Editor's Choice

Editor's Choice
No Gods, No Devils

Brendan Main | 4 Jan 2011 11:51
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Normally, according to the rules of noir, this is all fair game. If every sinner is flawed in The Land of the Dead, then they deserve whatever lot they can shake out. But throw in a true innocent, and everything changes. Meche is that rarest type of spirit, combining a pure heart, a quick wit, and gams up to there. No matter how rotten the system, no matter how fixed the game, it seems a shame to leave her wandering in the wilderness. In this, Grim Fandango shares not only the tone of noir, but also its cynical, yet surprisingly humanistic ethic - that there exists no moral compass in this world save what we bring with us. This may mean something far different from person to person, but it suffices for a code of ethics in a game where the sinners live alongside the saints. And it's precisely because of this that Manny Calavera falls somewhere in between. In the final scene, a cigar-chomping bigwig calls him out for his cynicism, asking, "What happened to you, that caused you to lose your sense of hope, your sense of life?" Manny's answer is short and sweet, with the brevity of a tombstone: "I died."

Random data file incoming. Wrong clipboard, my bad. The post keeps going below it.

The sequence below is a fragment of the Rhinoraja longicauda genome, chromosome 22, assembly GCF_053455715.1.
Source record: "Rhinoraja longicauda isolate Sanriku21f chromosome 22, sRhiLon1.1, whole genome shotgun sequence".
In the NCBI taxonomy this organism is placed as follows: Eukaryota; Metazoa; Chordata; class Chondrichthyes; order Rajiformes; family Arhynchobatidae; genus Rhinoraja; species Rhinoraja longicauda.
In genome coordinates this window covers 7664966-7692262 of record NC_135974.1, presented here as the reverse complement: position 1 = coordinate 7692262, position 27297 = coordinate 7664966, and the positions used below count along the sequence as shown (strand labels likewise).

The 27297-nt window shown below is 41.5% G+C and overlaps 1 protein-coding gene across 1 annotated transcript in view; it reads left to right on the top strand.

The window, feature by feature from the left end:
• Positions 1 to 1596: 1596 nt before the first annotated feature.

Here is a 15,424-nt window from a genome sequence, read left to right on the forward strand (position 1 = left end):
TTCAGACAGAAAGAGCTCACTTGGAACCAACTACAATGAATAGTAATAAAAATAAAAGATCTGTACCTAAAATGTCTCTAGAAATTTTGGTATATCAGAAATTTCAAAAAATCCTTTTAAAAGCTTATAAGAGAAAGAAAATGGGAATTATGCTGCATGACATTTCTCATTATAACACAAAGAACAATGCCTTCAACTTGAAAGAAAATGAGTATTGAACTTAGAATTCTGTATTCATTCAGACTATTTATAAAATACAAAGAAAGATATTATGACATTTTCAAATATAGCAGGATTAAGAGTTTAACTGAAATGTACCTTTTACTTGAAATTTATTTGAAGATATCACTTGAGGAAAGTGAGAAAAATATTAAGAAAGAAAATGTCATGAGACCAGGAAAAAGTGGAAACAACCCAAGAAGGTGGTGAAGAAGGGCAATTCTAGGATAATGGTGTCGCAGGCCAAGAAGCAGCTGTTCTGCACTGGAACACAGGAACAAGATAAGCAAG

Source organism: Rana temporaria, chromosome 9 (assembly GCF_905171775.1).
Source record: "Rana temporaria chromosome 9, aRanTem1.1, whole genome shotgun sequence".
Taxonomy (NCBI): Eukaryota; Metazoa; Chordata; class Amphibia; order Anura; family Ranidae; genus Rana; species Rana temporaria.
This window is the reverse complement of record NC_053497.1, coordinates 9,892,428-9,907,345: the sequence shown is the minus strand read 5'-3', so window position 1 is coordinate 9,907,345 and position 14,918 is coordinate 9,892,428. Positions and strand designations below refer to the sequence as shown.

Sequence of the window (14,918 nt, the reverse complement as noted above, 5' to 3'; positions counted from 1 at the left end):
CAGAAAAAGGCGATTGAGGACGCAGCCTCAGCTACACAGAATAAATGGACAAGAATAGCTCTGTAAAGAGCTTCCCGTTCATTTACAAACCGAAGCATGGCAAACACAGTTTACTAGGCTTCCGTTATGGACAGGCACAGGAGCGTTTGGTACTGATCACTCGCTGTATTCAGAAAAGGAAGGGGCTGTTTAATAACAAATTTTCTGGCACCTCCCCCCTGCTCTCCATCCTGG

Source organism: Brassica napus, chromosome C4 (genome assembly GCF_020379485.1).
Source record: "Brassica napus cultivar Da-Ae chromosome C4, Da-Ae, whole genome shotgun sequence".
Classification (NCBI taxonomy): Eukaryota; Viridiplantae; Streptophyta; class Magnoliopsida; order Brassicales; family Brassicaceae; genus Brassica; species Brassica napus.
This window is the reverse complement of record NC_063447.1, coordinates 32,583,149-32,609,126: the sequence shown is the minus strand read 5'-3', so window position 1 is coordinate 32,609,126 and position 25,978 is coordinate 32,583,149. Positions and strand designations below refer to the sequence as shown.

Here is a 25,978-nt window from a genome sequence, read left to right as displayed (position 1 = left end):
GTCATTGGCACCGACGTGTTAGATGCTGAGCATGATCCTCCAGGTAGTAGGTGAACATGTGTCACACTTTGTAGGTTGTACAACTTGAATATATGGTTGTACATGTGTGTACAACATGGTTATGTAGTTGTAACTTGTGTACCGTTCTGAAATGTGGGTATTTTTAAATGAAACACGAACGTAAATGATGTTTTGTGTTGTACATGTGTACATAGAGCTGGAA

Not a bad answer. It's good to hear that eternal rest hasn't ruined his sense of timing. But this darkly comic moralizing reminds me of another hardboiled meditation, written by Raymond Chandler around 60 years prior:

"What did it matter where you lay once you were dead? In a dirty sump or in a marble tower on top of a high hill? You were dead, you were sleeping the big sleep, you were not bothered by things like that. Oil and water were the same as wind and air to you. You just slept the big sleep, not caring about the nastiness of how you died or where you fell."

Entombed in a mausoleum or rotting out in a swamp, dead is dead, and the messy business of life is for the rest of us. Manny and Meche, wide awake through their big sleep, at least have a chance to decide for themselves how they will spend their last few days in this limbo. How unfamiliar, to play a game that doesn't have all the answers, and does not even promise the safety and sanctuary of a "happy end." What matters, rather, is whatever fun you had along the way. In Manny's words, "Nobody knows what's going to happen at the other end of the line, so you might as well enjoy the trip." In removing itself from the black-and-white thinking that shapes much of gamedom, Grim Fandango also invites us to rethink about what we know about the big questions. From the Land of the Dead comes a game about life. It gives us an underworld without angels or demons - all we have, instead, is each other.

Brendan Main hails from the frosty reaches of Canada, so he knows a little something about "gleaming white deserts that stretch to the end of the world."

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